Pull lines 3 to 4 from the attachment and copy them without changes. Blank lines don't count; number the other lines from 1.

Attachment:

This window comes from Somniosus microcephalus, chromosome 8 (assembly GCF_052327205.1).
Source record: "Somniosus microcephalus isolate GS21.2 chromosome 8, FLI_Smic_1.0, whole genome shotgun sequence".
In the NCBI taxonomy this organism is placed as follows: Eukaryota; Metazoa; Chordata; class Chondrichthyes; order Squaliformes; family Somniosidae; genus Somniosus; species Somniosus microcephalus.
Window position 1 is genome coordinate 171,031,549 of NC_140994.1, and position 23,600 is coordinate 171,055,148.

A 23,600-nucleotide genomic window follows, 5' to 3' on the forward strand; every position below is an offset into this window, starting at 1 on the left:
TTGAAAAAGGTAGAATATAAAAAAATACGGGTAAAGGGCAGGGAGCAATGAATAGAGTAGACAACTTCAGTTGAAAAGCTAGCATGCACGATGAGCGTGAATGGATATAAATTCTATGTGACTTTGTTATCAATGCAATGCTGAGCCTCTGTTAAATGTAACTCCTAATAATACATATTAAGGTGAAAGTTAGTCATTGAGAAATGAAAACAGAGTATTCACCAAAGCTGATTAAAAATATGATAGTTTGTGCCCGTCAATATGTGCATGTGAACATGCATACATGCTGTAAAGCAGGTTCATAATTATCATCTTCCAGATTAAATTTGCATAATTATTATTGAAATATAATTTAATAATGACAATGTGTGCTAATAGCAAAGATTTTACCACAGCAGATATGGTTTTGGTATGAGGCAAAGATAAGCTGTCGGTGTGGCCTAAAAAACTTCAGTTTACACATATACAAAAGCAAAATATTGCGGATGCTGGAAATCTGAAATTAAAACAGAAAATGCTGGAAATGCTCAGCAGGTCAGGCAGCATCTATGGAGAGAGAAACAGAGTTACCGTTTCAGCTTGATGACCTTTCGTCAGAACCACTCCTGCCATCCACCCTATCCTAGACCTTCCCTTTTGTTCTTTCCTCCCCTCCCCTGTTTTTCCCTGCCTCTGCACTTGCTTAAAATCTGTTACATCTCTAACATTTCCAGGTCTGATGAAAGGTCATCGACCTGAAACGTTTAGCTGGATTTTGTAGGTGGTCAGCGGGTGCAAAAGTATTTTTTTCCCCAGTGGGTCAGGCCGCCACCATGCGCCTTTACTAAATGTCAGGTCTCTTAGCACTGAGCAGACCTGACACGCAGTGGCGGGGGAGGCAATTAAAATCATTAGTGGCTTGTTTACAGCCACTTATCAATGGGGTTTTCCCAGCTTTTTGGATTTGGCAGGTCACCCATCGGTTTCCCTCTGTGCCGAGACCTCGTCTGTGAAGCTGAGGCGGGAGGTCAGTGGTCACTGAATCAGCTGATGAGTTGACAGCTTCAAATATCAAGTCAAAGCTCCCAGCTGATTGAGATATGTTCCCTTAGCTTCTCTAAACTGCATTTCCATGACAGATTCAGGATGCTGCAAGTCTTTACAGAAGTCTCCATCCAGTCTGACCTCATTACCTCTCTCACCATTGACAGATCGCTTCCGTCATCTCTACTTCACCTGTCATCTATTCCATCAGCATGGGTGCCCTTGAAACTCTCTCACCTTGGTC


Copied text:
In the NCBI taxonomy this organism is placed as follows: Eukaryota; Metazoa; Chordata; class Chondrichthyes; order Squaliformes; family Somniosidae; genus Somniosus; species Somniosus microcephalus.
Window position 1 is genome coordinate 171,031,549 of NC_140994.1, and position 23,600 is coordinate 171,055,148.